The Etruscan lady of Fraore: in 1864, along the Via Emilia and not far from crossing the Taro river, the first Etruscan site in the Parma area was found. The objects recovered and exhibited in the museum are extraordinary, but the news of the time is unfortunately sparse: they speak of a "burial mound", therefore of an imposing tomb, which goes well with the richness of the finds.
The kit included the typical symposium service, with two knives and an iron spit, bronze vases of different sizes and shapes (to mix and mix water and wine) and a gold and silver jewelery set, consisting of a ring, earrings and "fibulae" (brooches for suits). The shapes of the jewelry reveal inspiration (or origin?) From different areas. The earrings, in gold with a female head termination and applied granules, immediately appear to us Etruscan and just as typical of the Etruscan area of Felsina (today Bologna) are also the two simpler silver fibulae. The other large silver fibula and the two gold fibulae are much more elaborate: the "meandering" arch and the "crease stop" disc were in vogue among women's accessories in north-western Italy, an area of non-Etruscan culture , but Celtic.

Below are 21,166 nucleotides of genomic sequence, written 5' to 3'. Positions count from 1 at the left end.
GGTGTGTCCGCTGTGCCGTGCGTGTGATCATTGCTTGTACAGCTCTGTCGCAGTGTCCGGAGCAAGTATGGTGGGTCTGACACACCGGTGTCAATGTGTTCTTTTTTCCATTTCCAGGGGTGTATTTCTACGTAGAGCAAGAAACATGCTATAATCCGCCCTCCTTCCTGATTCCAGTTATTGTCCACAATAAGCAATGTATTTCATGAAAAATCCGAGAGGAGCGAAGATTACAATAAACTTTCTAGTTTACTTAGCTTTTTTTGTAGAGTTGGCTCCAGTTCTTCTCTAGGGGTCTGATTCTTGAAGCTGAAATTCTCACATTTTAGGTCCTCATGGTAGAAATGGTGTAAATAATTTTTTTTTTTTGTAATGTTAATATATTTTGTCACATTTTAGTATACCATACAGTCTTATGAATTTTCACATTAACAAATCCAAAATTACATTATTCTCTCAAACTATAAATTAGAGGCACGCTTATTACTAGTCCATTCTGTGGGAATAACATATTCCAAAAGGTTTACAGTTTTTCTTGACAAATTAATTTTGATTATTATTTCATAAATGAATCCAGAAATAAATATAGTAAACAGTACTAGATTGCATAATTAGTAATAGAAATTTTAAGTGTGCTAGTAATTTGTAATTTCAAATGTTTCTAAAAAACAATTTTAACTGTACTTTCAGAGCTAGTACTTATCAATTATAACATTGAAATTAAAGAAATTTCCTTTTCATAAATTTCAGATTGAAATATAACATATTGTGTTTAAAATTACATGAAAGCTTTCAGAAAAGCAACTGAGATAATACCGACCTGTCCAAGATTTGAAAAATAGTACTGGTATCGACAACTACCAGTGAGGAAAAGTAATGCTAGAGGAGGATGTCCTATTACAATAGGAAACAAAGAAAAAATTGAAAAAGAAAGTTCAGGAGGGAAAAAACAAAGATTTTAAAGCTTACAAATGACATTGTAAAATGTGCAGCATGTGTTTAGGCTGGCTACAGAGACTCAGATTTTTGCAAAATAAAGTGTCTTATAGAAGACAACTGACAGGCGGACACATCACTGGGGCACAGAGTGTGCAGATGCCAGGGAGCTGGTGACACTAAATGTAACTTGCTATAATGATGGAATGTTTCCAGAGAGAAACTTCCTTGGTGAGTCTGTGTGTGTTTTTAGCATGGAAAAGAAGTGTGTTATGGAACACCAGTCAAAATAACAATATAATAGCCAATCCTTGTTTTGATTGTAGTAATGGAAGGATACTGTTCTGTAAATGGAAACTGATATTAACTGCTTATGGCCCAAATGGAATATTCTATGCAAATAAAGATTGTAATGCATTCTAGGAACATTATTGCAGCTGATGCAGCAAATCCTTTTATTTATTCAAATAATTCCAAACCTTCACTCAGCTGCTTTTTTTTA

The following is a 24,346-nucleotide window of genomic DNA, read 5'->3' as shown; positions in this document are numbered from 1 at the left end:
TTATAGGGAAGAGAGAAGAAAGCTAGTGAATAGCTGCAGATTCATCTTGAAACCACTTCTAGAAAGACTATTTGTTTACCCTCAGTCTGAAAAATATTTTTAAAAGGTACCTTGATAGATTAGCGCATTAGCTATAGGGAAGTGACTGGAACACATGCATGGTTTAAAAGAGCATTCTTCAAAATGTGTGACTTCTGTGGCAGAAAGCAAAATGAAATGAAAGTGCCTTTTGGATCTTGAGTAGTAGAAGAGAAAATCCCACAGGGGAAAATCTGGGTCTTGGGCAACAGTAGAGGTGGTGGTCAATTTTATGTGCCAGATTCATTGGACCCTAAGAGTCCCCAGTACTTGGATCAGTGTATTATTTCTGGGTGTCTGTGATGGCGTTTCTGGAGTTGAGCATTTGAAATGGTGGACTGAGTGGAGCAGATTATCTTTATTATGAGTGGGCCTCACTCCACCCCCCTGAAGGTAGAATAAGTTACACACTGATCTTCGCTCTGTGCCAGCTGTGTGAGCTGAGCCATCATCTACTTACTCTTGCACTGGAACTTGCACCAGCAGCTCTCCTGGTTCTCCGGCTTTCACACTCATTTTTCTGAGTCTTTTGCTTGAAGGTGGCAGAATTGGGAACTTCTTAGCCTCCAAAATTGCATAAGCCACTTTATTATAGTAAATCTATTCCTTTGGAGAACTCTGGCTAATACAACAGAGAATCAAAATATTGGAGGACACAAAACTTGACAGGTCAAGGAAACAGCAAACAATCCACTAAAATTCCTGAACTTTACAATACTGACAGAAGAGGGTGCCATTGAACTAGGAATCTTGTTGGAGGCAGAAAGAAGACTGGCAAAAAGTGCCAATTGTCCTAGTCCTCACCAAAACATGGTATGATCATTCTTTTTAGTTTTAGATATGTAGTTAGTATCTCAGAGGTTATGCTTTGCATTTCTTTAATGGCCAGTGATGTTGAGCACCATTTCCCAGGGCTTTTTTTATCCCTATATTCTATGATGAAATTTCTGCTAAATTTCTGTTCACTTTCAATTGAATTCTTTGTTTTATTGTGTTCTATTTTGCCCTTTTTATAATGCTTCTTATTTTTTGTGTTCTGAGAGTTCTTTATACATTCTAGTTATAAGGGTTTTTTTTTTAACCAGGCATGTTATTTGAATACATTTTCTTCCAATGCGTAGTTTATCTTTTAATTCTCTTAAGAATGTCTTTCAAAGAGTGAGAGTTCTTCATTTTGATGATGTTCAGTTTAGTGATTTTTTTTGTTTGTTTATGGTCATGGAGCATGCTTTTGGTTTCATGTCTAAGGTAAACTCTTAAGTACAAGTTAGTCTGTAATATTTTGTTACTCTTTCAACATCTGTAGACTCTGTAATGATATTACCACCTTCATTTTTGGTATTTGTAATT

The tomb therefore belonged to a high-ranking woman who probably lived, between 450 and 400 BC, in one of the small settlements that have recently been identified in the same area.
Some aristocratic families must have resided in these inhabited areas who, in addition to having land tenure on the territory, exercised control over the main traffic routes along which exchanges between the Etruscan and Celtic worlds ran.